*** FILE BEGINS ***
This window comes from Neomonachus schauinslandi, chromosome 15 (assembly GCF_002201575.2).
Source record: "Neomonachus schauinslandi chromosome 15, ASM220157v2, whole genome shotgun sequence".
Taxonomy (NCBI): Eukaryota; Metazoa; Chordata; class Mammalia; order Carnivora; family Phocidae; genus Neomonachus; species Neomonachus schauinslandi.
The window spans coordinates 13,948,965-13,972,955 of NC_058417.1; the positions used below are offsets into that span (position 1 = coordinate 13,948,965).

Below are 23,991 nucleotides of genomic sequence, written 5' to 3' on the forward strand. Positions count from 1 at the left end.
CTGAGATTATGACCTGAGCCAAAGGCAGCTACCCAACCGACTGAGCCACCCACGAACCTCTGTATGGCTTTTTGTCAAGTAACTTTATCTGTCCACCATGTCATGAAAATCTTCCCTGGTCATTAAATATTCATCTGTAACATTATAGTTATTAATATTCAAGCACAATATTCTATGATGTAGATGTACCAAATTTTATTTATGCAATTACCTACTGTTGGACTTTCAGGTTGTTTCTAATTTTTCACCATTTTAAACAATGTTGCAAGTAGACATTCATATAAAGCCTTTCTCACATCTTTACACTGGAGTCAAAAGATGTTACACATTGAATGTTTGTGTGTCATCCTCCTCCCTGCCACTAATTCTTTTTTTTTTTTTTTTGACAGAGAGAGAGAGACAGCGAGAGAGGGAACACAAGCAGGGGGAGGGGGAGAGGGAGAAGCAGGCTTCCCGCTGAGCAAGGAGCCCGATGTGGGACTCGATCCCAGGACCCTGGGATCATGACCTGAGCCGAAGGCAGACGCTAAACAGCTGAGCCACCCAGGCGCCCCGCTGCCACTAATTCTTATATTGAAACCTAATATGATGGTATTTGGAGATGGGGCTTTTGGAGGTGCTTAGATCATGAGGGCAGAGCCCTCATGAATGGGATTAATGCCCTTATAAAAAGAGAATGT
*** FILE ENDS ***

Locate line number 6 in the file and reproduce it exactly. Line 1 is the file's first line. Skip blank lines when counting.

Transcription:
CTGAGATTATGACCTGAGCCAAAGGCAGCTACCCAACCGACTGAGCCACCCACGAACCTCTGTATGGCTTTTTGTCAAGTAACTTTATCTGTCCACCATGTCATGAAAATCTTCCCTGGTCATTAAATATTCATCTGTAACATTATAGTTATTAATATTCAAGCACAATATTCTATGATGTAGATGTACCAAATTTTATTTATGCAATTACCTACTGTTGGACTTTCAGGTTGTTTCTAATTTTTCACCATTTTAAACAATGTTGCAAGTAGACATTCATATAAAGCCTTTCTCACATCTTTACACTGGAGTCAAAAGATGTTACACATTGAATGTTTGTGTGTCATCCTCCTCCCTGCCACTAATTCTTTTTTTTTTTTTTTTGACAGAGAGAGAGAGACAGCGAGAGAGGGAACACAAGCAGGGGGAGGGGGAGAGGGAGAAGCAGGCTTCCCGCTGAGCAAGGAGCCCGATGTGGGACTCGATCCCAGGACCCTGGGATCATGACCTGAGCCGAAGGCAGACGCTAAACAGCTGAGCCACCCAGGCGCCCCGCTGCCACTAATTCTTATATTGAAACCTAATATGATGGTATTTGGAGATGGGGCTTTTGGAGGTGCTTAGATCATGAGGGCAGAGCCCTCATGAATGGGATTAATGCCCTTATAAAAAGAGAATGT